Today on the Dish, Andrew bore down hard on Obama for wimping out on the budget. Howard Gleckman joined the pile-on, Ezra Klein called it a spork for its ineffectiveness, and Annie Lowrey put the budget in a manageable perspective. Andrew nudged Paul Ryan to step up to the plate, the right debated entitlements, and Yglesias and E.G. argued Social Security for different generations. Andrew's eyes widened at Obama's delusions, but he wasn't breaking up with him yet.
Andrew remained optimistic but not delusional on Egypt, the Internet graded Obama's performance, and Obama just couldn't win with the right. Mohammed Ayoob feared military regimes, Wendell Steavenson reported the tenet of the revolution was holding, and Erik Voeten charted today's coups that lead to competitive elections. We took stock of yesterday's protests in Iran, where the government isn't beholden to American aid, and Persiankiwi tweeted again. Thomas Ruttig reminded us of Afghanistan's mini-Mubaraks, Joel Wing kept an eye on Iraqi protests, and Robert Mackey compiled the footage and accounts of Bahrain's protests.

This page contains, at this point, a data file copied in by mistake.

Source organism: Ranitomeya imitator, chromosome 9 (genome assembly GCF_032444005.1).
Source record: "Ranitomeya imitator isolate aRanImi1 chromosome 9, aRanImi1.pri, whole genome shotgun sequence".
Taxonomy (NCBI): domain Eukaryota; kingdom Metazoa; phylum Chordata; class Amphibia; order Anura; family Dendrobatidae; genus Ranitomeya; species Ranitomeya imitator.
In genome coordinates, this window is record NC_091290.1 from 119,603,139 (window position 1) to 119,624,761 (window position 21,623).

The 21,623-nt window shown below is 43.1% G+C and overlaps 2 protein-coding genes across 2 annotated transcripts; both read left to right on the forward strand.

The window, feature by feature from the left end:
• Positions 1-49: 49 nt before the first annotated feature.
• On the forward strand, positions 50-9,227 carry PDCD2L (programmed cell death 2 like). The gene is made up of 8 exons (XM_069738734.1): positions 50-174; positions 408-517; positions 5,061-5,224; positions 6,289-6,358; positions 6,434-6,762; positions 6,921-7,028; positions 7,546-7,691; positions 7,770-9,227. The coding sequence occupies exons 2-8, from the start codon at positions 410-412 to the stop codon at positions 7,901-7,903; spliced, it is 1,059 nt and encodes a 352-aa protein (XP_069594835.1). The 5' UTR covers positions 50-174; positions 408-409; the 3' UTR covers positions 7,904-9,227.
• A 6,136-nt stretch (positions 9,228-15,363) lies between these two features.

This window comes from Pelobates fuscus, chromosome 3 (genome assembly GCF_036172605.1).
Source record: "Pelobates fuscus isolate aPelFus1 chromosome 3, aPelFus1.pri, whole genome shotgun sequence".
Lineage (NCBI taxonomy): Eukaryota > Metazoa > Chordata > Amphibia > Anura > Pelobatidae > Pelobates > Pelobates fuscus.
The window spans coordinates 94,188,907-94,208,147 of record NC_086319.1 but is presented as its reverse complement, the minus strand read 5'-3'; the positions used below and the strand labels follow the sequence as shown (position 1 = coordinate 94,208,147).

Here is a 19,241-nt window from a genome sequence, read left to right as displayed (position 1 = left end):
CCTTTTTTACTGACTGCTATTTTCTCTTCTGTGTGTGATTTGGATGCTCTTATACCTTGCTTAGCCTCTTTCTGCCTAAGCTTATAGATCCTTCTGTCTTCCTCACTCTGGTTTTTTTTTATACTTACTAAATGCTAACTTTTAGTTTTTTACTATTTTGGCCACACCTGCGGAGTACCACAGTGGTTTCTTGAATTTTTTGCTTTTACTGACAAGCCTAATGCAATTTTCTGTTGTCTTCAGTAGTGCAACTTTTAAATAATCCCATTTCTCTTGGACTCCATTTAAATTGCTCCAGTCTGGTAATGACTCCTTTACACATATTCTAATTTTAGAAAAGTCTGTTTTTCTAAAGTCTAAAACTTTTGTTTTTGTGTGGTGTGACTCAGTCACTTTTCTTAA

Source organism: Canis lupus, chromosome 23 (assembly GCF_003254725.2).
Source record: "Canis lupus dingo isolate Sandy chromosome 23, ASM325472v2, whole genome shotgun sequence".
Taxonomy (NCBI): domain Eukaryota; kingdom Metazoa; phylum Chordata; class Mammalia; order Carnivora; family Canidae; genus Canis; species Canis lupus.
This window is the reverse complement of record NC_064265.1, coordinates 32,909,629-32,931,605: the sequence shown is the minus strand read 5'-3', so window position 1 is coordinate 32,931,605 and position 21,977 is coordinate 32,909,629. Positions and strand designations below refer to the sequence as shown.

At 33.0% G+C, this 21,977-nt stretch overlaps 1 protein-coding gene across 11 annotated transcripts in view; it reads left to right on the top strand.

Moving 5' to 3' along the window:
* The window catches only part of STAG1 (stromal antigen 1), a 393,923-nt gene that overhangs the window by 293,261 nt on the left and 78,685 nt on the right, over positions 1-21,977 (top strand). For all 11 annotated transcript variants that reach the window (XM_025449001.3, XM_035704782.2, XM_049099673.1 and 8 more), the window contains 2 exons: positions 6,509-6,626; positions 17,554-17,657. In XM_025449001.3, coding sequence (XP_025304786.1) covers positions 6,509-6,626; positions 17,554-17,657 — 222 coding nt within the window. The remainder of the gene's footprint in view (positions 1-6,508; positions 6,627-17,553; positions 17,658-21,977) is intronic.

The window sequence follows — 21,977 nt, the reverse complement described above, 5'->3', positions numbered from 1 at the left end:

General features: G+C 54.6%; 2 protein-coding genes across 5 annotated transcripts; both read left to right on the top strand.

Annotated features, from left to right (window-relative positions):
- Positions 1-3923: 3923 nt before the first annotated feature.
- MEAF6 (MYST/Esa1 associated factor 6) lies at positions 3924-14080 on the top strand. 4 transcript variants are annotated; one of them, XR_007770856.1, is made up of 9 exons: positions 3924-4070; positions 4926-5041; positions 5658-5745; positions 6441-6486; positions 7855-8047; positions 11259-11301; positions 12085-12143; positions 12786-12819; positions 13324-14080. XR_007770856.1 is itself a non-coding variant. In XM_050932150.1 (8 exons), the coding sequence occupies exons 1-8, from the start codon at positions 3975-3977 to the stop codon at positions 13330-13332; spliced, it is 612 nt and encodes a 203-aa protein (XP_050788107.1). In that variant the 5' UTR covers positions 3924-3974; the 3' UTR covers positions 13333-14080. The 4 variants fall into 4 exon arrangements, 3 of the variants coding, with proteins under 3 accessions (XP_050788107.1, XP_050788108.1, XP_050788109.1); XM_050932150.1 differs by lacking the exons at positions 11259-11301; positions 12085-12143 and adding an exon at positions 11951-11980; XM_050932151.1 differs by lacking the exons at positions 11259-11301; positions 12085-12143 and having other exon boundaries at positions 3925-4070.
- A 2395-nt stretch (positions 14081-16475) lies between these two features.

Andrew demolished Gladwell's thesis on the Civil Rights Movement and social ties, and Kevin Drum countered David Carr on why Twitter didn't kill online news. Nate Silver compared Sarah Palin to Al Sharpton, and she spurred the voting Birthers on. The CPAC war raged on, fueled by a diminishing Limbaugh, and Julian Sanchez eviscerated the Heritage folks on the Patriot Act. Families defended their gay relatives, the internet needed display ads, and Watson would never make for great TV.
Malkin award here, sane conservatism watch here, creepy ad watch here, FOTD here and reaction to yesterday's here, quotes for the day here, here, and here, dissents of the day here and here, MHB here, a heartbreaking VFYW here, and VFYW contest winner #37 here.